North Yuba Forest Partnership
The North Yuba Forest Partnership is a diverse group of nine organizations passionate about forest health and the resilience of the North Yuba River watershed. Together, the partners are working on an unprecedented scale to collaboratively plan, analyze, finance, and implement forest restoration across 275,000 acres of the watershed.
The partnership includes: Yuba Water Agency, the U.S. Forest Service, The Nature Conservancy, South Yuba River Citizens League, Camptonville Community Partnership, Nevada City Rancheria Nisenan Tribe, National Forest Foundation, Sierra County, and Blue Forest Conservation.
Through ecologically-based thinning and prescribed fire, the partnership seeks to protect North Yuba communities from the threat of catastrophic wildfire and restore the watershed to a healthier, more resilient state. Restoration efforts are expected to take many years, if not decades to complete, with the most critical project areas targeted first, i.e. at-risk communities, emergency response, evacuation access routes, and treatments to areas that have the potential to stop a wildfire from spreading.
The North Yuba watershed runs through multiple Northern California counties and two National Forests, from Yuba Pass to New Bullards Bar Reservoir. The area includes thousands of acres of forest habitat, is an important source of water to downstream users, supports high biodiversity, is home to many communities, and offers excellent opportunities for recreation.
Many forests in the North Yuba watershed are unhealthy. They are overstocked with small trees and brush, and at risk of high-severity wildfire due to fire suppression and historic timber harvesting practices, exacerbated by climate change. As a result, communities and infrastructure within the watershed are at significant risk.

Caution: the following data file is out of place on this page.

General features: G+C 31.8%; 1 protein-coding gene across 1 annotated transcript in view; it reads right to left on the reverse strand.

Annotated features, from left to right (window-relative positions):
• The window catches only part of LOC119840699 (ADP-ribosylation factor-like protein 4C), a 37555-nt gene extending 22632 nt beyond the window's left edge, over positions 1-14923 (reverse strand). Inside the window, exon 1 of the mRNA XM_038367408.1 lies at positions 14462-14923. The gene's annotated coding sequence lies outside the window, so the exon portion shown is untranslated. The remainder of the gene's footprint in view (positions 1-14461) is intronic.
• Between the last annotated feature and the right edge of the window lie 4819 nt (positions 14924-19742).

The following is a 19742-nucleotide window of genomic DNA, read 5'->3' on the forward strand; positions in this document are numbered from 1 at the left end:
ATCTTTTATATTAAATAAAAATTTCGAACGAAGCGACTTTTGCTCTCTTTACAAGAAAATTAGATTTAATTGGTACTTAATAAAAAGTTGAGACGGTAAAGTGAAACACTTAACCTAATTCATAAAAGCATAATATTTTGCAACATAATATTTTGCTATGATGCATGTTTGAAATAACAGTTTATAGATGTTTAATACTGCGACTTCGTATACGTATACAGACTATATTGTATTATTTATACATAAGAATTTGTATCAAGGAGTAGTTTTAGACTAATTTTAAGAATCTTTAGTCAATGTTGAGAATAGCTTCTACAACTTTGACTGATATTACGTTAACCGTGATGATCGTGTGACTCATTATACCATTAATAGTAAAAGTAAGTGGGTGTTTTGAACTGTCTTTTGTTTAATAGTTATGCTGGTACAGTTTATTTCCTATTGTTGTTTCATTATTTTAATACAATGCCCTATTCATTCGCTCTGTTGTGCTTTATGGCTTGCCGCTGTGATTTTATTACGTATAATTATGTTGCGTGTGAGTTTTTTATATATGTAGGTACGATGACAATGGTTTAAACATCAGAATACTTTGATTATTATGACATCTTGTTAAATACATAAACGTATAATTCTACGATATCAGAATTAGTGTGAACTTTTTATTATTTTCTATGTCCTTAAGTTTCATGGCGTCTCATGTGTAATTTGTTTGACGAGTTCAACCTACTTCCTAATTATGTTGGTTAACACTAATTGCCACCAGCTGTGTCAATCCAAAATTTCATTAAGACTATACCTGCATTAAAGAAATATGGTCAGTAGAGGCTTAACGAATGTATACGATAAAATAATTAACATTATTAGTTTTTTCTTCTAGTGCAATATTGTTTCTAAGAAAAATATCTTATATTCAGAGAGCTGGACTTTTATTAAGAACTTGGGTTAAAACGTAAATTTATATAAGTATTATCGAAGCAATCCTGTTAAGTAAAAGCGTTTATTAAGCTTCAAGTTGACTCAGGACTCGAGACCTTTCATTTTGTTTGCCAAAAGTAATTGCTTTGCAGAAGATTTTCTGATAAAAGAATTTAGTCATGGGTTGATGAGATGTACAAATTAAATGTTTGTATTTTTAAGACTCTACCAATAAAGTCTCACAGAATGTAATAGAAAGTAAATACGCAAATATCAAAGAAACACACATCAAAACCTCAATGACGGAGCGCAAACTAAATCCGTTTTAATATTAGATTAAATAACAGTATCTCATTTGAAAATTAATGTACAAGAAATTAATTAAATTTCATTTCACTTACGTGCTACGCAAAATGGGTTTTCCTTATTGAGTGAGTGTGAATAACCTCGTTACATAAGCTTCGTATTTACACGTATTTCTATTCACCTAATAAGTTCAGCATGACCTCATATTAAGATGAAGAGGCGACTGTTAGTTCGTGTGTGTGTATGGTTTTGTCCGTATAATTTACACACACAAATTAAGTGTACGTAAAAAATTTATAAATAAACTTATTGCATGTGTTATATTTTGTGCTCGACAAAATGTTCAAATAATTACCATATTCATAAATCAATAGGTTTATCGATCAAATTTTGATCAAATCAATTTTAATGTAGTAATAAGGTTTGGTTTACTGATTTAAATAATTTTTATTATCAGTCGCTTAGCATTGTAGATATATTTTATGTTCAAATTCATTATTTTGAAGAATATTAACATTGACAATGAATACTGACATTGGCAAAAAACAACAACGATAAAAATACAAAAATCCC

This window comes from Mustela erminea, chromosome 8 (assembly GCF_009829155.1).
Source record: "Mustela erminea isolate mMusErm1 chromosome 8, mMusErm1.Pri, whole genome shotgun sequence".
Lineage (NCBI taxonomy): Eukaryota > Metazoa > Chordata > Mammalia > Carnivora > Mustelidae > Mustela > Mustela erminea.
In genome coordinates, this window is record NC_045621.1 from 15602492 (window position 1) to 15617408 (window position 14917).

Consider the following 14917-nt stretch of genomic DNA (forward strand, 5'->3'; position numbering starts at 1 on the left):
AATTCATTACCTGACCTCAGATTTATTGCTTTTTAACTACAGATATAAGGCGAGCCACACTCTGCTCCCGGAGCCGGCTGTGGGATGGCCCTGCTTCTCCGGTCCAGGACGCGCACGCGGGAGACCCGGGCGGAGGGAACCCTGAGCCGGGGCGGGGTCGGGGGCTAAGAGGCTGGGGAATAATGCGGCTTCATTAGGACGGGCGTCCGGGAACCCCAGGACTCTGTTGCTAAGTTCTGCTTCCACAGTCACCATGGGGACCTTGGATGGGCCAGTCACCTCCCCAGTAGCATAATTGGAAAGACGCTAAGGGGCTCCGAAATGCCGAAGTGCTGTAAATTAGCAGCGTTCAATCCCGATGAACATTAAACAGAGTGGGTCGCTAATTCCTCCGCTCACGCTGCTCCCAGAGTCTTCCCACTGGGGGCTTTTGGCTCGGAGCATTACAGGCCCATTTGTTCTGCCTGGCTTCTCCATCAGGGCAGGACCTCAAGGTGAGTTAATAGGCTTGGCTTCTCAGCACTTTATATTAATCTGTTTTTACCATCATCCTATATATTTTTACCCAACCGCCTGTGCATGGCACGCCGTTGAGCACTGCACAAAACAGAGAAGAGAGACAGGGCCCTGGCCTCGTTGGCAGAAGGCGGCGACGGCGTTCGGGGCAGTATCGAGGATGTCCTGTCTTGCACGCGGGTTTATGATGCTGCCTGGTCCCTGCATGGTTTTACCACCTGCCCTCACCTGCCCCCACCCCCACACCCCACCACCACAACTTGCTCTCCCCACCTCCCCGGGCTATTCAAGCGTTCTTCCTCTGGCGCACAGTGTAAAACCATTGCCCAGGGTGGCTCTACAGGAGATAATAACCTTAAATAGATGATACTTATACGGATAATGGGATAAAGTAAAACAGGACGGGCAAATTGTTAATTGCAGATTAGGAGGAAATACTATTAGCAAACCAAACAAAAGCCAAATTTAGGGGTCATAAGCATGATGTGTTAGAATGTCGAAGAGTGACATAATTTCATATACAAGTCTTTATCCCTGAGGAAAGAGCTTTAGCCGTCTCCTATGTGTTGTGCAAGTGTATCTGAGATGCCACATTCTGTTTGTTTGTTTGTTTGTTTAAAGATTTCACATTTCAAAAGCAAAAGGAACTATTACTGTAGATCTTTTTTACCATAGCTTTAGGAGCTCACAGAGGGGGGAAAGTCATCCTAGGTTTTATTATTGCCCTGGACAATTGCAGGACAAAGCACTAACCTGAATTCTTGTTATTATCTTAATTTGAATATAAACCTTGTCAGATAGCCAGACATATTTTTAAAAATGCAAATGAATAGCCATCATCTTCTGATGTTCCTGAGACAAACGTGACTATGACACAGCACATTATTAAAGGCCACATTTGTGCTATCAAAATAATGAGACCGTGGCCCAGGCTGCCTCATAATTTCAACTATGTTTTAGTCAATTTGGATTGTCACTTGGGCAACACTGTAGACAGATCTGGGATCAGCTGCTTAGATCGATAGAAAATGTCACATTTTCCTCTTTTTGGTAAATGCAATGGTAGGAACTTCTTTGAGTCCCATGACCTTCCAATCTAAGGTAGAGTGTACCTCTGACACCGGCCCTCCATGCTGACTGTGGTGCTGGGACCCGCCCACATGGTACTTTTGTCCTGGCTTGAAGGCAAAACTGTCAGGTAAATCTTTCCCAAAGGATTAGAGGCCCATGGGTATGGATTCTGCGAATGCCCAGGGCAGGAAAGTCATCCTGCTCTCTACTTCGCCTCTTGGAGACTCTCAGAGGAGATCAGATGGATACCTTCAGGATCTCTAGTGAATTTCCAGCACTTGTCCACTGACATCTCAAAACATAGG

Forests once characterized by large, widely-spaced trees and beneficial, low-to-moderate severity fire are now dominated by non-fire resilient stands of vegetation ranging from dense thickets of small trees and brush to overstocked forests with significant ladder fuels. This greatly increases the likelihood of destructive wildfire causing significant damage to communities and watershed health. In addition, many homes and communities have been built within and near the forests, making it challenging in some locations to protect lives and property from high-severity wildfire and to allow the use of prescribed fire or managed wildfire as a management tool.
- Improve and restore forest health and resilience
- Reduce the risk of high-severity wildfire
- Protect and secure water supplies
- Support the development of a local restoration economy that can create sustainable jobs working to protect our forests